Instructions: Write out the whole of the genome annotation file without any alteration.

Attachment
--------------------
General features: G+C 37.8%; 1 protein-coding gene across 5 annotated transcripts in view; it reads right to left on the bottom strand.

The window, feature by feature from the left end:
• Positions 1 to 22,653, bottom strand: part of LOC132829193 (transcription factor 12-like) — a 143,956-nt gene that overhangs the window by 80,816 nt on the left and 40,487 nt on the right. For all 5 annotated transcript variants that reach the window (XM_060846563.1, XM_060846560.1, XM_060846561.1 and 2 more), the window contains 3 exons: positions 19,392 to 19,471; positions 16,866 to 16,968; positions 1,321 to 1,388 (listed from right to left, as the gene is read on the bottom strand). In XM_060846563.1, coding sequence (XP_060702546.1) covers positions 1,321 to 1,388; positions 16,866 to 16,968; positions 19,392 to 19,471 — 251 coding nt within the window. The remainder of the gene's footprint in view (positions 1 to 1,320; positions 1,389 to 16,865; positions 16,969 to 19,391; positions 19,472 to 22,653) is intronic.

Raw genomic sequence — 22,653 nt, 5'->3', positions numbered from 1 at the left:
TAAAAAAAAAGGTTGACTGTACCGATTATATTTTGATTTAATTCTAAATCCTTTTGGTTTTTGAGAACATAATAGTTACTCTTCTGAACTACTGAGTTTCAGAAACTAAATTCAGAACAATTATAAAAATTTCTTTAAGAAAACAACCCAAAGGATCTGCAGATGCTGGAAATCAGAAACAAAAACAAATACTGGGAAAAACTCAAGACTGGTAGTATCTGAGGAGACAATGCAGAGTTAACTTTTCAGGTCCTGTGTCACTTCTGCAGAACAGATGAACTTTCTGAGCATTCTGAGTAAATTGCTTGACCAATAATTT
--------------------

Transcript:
General features: G+C 37.8%; 1 protein-coding gene across 5 annotated transcripts in view; it reads right to left on the bottom strand.

The window, feature by feature from the left end:
• Positions 1 to 22,653, bottom strand: part of LOC132829193 (transcription factor 12-like) — a 143,956-nt gene that overhangs the window by 80,816 nt on the left and 40,487 nt on the right. For all 5 annotated transcript variants that reach the window (XM_060846563.1, XM_060846560.1, XM_060846561.1 and 2 more), the window contains 3 exons: positions 19,392 to 19,471; positions 16,866 to 16,968; positions 1,321 to 1,388 (listed from right to left, as the gene is read on the bottom strand). In XM_060846563.1, coding sequence (XP_060702546.1) covers positions 1,321 to 1,388; positions 16,866 to 16,968; positions 19,392 to 19,471 — 251 coding nt within the window. The remainder of the gene's footprint in view (positions 1 to 1,320; positions 1,389 to 16,865; positions 16,969 to 19,391; positions 19,472 to 22,653) is intronic.

Raw genomic sequence — 22,653 nt, 5'->3', positions numbered from 1 at the left:
TAAAAAAAAAGGTTGACTGTACCGATTATATTTTGATTTAATTCTAAATCCTTTTGGTTTTTGAGAACATAATAGTTACTCTTCTGAACTACTGAGTTTCAGAAACTAAATTCAGAACAATTATAAAAATTTCTTTAAGAAAACAACCCAAAGGATCTGCAGATGCTGGAAATCAGAAACAAAAACAAATACTGGGAAAAACTCAAGACTGGTAGTATCTGAGGAGACAATGCAGAGTTAACTTTTCAGGTCCTGTGTCACTTCTGCAGAACAGATGAACTTTCTGAGCATTCTGAGTAAATTGCTTGACCAATAATTT